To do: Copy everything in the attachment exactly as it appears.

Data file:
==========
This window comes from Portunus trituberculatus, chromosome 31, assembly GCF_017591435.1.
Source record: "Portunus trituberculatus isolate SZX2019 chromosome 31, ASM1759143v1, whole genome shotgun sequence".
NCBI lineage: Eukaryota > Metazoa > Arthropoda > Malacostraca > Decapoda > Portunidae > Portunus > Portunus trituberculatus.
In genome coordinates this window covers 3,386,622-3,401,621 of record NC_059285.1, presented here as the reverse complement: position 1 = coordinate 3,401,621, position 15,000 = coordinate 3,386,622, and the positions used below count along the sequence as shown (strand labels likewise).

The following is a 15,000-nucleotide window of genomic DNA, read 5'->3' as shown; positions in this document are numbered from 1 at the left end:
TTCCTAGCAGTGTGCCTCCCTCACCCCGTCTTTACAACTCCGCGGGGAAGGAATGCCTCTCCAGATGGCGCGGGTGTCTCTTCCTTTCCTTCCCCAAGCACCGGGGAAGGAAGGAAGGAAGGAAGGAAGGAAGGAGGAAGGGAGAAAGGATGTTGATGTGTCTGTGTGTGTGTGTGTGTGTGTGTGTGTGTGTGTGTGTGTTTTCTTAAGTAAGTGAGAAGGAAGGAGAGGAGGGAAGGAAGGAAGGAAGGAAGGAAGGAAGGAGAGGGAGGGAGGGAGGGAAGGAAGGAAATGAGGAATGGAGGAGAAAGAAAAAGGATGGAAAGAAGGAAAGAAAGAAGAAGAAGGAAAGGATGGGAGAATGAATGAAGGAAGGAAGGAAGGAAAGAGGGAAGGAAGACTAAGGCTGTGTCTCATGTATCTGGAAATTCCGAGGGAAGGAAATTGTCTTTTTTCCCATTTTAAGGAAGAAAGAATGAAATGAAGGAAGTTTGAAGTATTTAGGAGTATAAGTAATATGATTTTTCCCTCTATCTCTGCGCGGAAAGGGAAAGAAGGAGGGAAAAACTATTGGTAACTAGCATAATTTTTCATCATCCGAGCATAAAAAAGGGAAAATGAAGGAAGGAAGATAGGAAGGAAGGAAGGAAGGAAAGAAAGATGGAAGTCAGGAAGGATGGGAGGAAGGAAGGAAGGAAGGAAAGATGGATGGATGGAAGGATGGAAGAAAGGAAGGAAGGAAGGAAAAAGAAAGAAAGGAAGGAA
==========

This window comes from Portunus trituberculatus, chromosome 31, assembly GCF_017591435.1.
Source record: "Portunus trituberculatus isolate SZX2019 chromosome 31, ASM1759143v1, whole genome shotgun sequence".
NCBI lineage: Eukaryota > Metazoa > Arthropoda > Malacostraca > Decapoda > Portunidae > Portunus > Portunus trituberculatus.
In genome coordinates this window covers 3,386,622-3,401,621 of record NC_059285.1, presented here as the reverse complement: position 1 = coordinate 3,401,621, position 15,000 = coordinate 3,386,622, and the positions used below count along the sequence as shown (strand labels likewise).

The following is a 15,000-nucleotide window of genomic DNA, read 5'->3' as shown; positions in this document are numbered from 1 at the left end:
TTCCTAGCAGTGTGCCTCCCTCACCCCGTCTTTACAACTCCGCGGGGAAGGAATGCCTCTCCAGATGGCGCGGGTGTCTCTTCCTTTCCTTCCCCAAGCACCGGGGAAGGAAGGAAGGAAGGAAGGAAGGAAGGAGGAAGGGAGAAAGGATGTTGATGTGTCTGTGTGTGTGTGTGTGTGTGTGTGTGTGTGTGTGTGTGTTTTCTTAAGTAAGTGAGAAGGAAGGAGAGGAGGGAAGGAAGGAAGGAAGGAAGGAAGGAAGGAGAGGGAGGGAGGGAGGGAAGGAAGGAAATGAGGAATGGAGGAGAAAGAAAAAGGATGGAAAGAAGGAAAGAAAGAAGAAGAAGGAAAGGATGGGAGAATGAATGAAGGAAGGAAGGAAGGAAAGAGGGAAGGAAGACTAAGGCTGTGTCTCATGTATCTGGAAATTCCGAGGGAAGGAAATTGTCTTTTTTCCCATTTTAAGGAAGAAAGAATGAAATGAAGGAAGTTTGAAGTATTTAGGAGTATAAGTAATATGATTTTTCCCTCTATCTCTGCGCGGAAAGGGAAAGAAGGAGGGAAAAACTATTGGTAACTAGCATAATTTTTCATCATCCGAGCATAAAAAAGGGAAAATGAAGGAAGGAAGATAGGAAGGAAGGAAGGAAGGAAAGAAAGATGGAAGTCAGGAAGGATGGGAGGAAGGAAGGAAGGAAGGAAAGATGGATGGATGGAAGGATGGAAGAAAGGAAGGAAGGAAGGAAAAAGAAAGAAAGGAAGGAA